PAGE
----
*This article was republished with permission from The Collegian, the student newspaper at Colorado State University, a part of the Rocky Mountain Student Media Corp.

By: Eric Wolf

In the week leading up to the Minnesota game, Colorado State defensive coordinator Marty English said the key to the Rams defense improving third down efficiency would simply be competing.

Over the course of Saturday’s 31-24 loss to Minnesota, the Rams did come out and compete against a tough Minnesota offense, but the team was unable to capitalize and follow through on assignments when it mattered most.

“Tremendous effort from our guys,” coach Mike Bobo said of the Minnesota game. “Lack of execution in some critical times during the game most importantly to me is third downs, we have to do a better job defensively on third down.”

It was the third down defensive bug that undid the Rams against Minnesota. It is a facet of the game that the team has struggled mightily in throughout the season, and though there was an emphasis on improvement leading up to the game, it did not show on Saturday.

The Gophers finished the day 7-for-13 on third downs, and quarterback Mitch Leidner finished the game a coolly efficient 16-20 passing.

The team’s biggest problem on third down was their inability to put pressure on Leidner, and the secondary did not successfully challenge receivers, especially on third-and-longs.

Far too often, the defensive backs played too far off of receivers, and opened the door for Leidner to complete 80 percent of his passes.

“If we are gonna pressure them and make the ball come out faster we have to tighten our coverage,” defensive coordinator Marty Englsih said. “That’s point blank. I don’t know what else to say other than we better go compete and we better go challenge.”

Now, it’s about moving on from Minnesota and making sure a repeat defensive performance does not happen. The coaching staff and the players know where they went wrong, there just has to be a concerted effort to make a change.

English said that the problem is not situational awareness, the coaches and the defenders make sure everyone knows the down and distance. The problem is that his secondary is not stepping up and competing with wide receivers like they need to.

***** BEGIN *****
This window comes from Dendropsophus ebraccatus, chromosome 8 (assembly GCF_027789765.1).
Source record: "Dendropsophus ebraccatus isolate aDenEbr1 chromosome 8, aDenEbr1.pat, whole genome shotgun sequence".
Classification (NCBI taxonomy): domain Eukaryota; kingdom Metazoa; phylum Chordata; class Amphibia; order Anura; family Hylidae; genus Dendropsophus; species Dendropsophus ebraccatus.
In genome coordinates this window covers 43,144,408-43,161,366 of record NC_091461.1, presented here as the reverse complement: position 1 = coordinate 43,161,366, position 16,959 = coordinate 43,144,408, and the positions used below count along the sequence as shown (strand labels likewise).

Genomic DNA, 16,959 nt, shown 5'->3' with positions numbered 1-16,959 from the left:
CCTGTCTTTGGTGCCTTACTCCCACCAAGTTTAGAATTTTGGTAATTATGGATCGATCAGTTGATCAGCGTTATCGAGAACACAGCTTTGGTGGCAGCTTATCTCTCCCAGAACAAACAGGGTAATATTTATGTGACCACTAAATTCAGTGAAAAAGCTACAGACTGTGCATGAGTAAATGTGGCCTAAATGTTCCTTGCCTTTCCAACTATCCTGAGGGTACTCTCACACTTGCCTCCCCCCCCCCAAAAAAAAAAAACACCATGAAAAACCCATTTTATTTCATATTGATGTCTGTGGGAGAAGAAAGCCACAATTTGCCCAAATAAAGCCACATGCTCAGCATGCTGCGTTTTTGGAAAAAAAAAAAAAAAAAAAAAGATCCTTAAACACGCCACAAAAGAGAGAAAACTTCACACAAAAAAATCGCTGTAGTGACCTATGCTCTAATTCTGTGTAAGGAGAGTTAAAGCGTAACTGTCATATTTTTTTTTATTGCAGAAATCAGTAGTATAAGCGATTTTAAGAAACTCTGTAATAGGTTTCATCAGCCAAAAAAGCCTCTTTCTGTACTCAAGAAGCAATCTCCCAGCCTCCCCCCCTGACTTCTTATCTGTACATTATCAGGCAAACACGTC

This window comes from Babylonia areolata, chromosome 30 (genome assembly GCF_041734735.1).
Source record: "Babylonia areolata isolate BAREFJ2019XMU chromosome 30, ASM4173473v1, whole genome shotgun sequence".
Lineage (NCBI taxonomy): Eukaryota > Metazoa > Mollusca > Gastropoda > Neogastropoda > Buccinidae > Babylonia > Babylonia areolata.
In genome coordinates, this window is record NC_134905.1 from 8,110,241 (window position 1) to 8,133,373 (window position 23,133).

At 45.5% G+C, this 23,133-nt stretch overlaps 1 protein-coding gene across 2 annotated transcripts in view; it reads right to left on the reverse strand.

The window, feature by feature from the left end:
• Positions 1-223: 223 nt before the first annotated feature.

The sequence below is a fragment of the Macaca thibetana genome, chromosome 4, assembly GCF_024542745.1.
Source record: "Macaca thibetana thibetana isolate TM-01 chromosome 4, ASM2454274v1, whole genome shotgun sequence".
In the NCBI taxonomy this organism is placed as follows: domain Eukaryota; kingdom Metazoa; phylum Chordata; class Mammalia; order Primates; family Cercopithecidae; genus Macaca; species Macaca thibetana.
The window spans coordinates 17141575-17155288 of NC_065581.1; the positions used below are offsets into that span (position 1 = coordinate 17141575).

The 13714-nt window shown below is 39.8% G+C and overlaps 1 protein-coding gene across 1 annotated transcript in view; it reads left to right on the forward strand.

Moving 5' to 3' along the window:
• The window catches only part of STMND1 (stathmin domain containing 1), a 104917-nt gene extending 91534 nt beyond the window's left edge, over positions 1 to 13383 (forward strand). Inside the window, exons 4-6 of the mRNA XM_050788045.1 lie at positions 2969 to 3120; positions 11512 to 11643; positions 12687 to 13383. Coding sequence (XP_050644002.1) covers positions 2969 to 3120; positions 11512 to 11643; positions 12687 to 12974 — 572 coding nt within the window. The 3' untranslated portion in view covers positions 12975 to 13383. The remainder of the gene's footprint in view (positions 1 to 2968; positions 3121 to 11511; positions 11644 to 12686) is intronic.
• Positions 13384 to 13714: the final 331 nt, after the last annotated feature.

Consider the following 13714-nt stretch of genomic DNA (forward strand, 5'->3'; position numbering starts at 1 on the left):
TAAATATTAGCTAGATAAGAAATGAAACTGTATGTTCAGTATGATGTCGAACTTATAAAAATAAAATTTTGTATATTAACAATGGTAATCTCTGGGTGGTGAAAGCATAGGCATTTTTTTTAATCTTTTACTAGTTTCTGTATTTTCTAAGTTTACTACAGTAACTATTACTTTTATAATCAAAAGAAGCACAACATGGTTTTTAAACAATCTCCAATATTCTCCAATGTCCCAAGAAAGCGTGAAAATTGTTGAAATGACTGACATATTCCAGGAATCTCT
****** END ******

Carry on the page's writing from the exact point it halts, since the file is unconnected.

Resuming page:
“We know the situation, some of it’s just totally unacceptable that it’s not getting done,” English said. “You have to go press, you have to go challenge. Those are things that are expected of them and we have to go get it done. We gotta to work on it more in practice and if you are doing it in practice you better go get it done in the game.”

And that’s the emphasis now,not doing it just in practice, but getting it done on Saturday’s. Bobo and English have said that they like what they see out of their defenders in practice. They know their assignments. They are eager to compete with each other and challenge and make plays in practice, but once the game hits, they lose some trust in themselves.

“I think we are doing it during the week,” Bobo said. “You got to trust what you have done all week during practice in your preparation and you have to go out there and trust those techniques in the game.”

So this week, the Rams are changing the way they practice to emphasize third down defense. Whereas Monday’s are normally only scout periods, the team ran third down situational periods for extra reps. And the team has been running more “good-on-good,” or the defensive first group versus the offensive first group to simulate game speed, and bring out more competition.

Bobo likes the way his team has responded, but he has liked it all year in practice. Now, he has to see someone put it in play on a Saturday.

“We practice it all the time and we do the right things we have to carry that over into a game,” Bobo said. “It’s letting go, it’s letting go and trusting it and being the playmakers that we think you are because of what you did in practice. We have tried to make it more game like this week.”

In the end, the key to fixing the third down defense is simple, but it is exactly what the team was not able to do against Minnesota.

“Make plays, thats just it,” defensive lineman Jakob Buys said. “We missed way to many plays just to get off the field. We need to make our plays and capilatize on our opportunities.”

The defense has their chance to correct their third down flaws Saturday Oct. 1, when Colorado State (2-2) battles Wyoming (2-2) for the Bronze Boot at Hughes Stadium at 8:15 p.m.

Collegian sports reporter Eric Wolf can be reached by email at sports@collegian.com or on Twitter @Eric_Wolf5